Micmacs

Joe Nawaz finds Micmacs predictably enjoyable, but still predictable

It’s been five years since A Very Long Engagement, Jean-Pierre Jeunet’s last slice of international blockbusting Gallic whimsy, which in turn was four years after the Oscar nominated Amelie. Micmacs, French right down to its titular slanginess, was just about due then.

The monstrous world-wide success of Amelie and A Very Long Engagement has afforded Jeunet the cash and the remote Hollywood backing to make anything he likes. Whoever he happens to be collaborating with, Jeunet's cinematic vision, his constructed world, is consistently off-kilter stories, are distinctly his own.

The results have never been less than interesting. Delicatessen and The City of Lost Children were two impeccably shaded movies that bridged the figurative gap between nightmare and fairytale, lending a childlike perspective to an adult world. As a contrary old pervert, I even loved the sub-Freudian horrors of his generally unlamented take on the Alien franchise.

After Amelie and Engagement, Micmacs then, is the third movie in a row that Jeunet has set in his heavily romanticised, widescreen version of France. More specifically it’s set in his beloved Paris, a city which, as a filmmaker, he claims he cant help 'emptying the streets and cleaning up the sky' for, thereby making him possibly the first virtual environmentalist in cinema history.

The story concerns hapless Bazil – a double victim of the arms industry. His soldier father was killed by a land mine in the Moroccan desert and Bazil, the victim of a random richochet, is himself accidentally shot in the head by a bullet which could at any moment enter his brain and kill him.

It’s as a wandering, winsome vagrant that he happens upon a ‘family’ of eccentric second hand dealers who live in an Aladdin’s cave of bric-a-brac beneath a scrap heap in down town Paris. We have Jeunet’s full tableau of grotesques here. Each member of the family (as in the seven dwarfs) is given disposition-associated nomenclature. Therefore, we have Mamma Chow who cooks a lot; Buster, who keeps busting up his body; and Elastic Girl who, well, guess for yourself.

This unlikely bunch of disenfranchised heroes embark on an elaborate Mission Impossible meets Buster Keaton (try pitching that to an American studio) caper to exact revenge on the two unpleasant arms dealers responsible for Bazil’s misfortune. This leads to some excellent set pieces involving silent comedy, slapstick and the ingenious use of everyday objects.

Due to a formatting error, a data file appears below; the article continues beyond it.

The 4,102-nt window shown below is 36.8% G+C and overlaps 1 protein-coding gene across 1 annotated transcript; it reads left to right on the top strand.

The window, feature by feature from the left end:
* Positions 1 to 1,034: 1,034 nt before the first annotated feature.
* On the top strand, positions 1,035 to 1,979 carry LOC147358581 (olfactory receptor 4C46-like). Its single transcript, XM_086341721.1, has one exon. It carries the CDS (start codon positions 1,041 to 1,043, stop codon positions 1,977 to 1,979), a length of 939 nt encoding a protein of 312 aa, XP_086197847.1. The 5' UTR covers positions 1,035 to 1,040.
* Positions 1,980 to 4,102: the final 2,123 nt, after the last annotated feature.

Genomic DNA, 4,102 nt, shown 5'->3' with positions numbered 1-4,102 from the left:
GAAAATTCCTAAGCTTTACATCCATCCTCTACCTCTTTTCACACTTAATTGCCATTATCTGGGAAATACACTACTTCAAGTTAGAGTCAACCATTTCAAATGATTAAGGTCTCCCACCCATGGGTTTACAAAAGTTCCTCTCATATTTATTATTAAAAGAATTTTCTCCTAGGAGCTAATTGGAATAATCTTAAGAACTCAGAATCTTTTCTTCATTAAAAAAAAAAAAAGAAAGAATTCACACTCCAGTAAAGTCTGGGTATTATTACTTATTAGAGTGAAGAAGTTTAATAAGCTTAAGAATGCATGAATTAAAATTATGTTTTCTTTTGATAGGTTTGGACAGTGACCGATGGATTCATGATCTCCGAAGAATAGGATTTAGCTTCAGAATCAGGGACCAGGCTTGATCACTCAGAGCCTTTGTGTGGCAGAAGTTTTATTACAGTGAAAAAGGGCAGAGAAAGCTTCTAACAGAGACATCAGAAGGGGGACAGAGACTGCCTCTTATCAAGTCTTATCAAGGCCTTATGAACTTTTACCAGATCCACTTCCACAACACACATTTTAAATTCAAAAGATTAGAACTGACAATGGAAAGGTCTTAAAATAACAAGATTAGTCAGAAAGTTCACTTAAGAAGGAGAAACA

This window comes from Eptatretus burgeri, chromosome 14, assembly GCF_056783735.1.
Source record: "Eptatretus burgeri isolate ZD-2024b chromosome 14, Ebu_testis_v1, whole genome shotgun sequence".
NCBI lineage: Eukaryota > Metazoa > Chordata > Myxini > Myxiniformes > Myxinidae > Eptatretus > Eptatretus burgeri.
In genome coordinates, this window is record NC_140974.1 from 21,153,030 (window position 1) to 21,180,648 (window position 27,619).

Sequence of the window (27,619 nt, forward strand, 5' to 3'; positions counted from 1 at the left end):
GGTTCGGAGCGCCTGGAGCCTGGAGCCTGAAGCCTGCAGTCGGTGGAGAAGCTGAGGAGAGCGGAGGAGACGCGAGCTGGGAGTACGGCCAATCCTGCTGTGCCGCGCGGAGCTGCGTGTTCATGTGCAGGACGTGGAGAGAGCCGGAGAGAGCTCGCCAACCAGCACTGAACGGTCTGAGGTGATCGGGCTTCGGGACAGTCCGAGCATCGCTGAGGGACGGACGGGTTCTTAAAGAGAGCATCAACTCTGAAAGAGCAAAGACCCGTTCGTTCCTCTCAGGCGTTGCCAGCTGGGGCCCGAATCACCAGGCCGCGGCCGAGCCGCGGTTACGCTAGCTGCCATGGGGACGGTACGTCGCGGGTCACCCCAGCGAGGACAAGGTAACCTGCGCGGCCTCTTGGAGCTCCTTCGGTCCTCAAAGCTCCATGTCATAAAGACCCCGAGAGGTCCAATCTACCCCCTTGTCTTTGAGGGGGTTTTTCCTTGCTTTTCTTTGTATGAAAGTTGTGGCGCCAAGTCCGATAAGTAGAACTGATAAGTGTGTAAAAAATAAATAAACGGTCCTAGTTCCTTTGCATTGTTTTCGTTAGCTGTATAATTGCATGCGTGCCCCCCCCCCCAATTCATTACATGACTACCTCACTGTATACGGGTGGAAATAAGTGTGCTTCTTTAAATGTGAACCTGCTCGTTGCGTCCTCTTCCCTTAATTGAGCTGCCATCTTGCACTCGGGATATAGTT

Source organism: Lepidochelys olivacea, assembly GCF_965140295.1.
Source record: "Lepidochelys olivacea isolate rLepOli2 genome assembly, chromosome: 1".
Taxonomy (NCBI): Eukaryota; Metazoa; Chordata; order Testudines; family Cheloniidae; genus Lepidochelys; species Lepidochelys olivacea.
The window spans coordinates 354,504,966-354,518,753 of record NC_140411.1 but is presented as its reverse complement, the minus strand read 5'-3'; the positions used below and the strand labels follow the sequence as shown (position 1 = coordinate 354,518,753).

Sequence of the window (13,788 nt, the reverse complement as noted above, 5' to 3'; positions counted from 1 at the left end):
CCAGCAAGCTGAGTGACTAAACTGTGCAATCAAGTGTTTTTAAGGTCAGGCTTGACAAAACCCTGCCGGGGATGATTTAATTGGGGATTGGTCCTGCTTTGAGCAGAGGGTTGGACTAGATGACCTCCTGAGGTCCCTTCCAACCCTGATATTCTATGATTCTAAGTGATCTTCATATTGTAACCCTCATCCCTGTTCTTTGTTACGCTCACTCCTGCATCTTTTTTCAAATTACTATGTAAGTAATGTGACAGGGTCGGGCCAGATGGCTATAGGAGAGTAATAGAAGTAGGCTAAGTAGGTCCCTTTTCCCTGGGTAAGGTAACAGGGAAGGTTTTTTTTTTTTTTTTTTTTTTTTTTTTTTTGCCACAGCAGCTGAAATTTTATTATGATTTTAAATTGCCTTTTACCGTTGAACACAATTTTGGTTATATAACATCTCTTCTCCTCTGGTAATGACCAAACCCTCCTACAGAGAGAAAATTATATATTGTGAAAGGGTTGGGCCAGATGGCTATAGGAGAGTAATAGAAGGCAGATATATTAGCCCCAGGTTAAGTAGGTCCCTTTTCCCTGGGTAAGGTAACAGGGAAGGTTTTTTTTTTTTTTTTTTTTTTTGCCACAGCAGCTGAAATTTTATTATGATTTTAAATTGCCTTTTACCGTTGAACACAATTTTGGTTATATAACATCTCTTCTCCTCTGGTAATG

These painstakingly crafted cinematic vignettes are the most satisfying moments of the film – particularly the daring break in to one of the dealer’s apartments, involving a drugged sugar cube, an air vent and a rutting couple.

Jeunet’s rendering of contemporary Paris is undeniably appealing and for such an unreconstructed romanticist, he allows the camera leave to stray from traditional Parisian cliché quite freely. He sympathetically patchworks the architectural old and new, thus we have a scene at the Musée d’Orcy followed by a trendy coffee shop followed by the Metro followed by a skit in the sports wear department of a store.

There are other uncharacteristic concessions to modernity such as the use of YouTube to undermine the villains and the sheen of contemporary elegance in arms dealer Marconi’s impeccable batchelor pad – but I don’t think that’s meant to be a good thing.

A lot of the problem with Jeunet’s enduringly idiosyncratic aesthetic (no matter how much he tries to superficially tamper with the template) is that it’s so familiar to us now that we’re no longer necessarily enchanted with it. The exemplary cinematography, settings, performances (everything, in fact) are inevitably dulled by our own sense of déjà vu

The arms dealers played by Andre Dussollier and Nicolas Marie are undoubtedly malevolent and the arms industry is a great target, but the villains are portrayed as simple fist shaking cartoon buffoons; more Tex Avery than Costa Gavras.

Jeunet débutante Dany Boon makes a convincing and charming Bazil – he steps onto the screen as if from a different, more emphatically silent cinematic era – his comic timing, expressive facial tics and physicality are incredibly watchable.

It’s also always a joy to see Jeunet regular Dominic Pinon back on the big screen. For me he’s the great character actor of our time and the running theme of the director putting him in physical danger in every movie is wonderfully present and correct. The cast in general are charming and, that dread word, ‘quirky’, as you’d expect, but again – we’ve seen it all before.

Francophile cineastes and even lovers of Stella Artois adverts will of course love this. It is stylistically impeccable. It’s not a bad movie at all, just another movie of its kind. Jeunet himself has said that Micmacs is like a cross between Amelie and Delicatessen, which probably says more than any lengthily detailed reflection.

Indulge this final foolish flight of fancy: Jean-Pierre Jeunet famously declined to direct Harry Potter and the Order of the Phoenix in 2007. The last time he took on a major Holywood franchise and fluffed it up, he subsequently made Amelie. Perhaps it’s about time he properly fluffed up again.

Micmacs runs in the Queen's Film Theatre until March 14.


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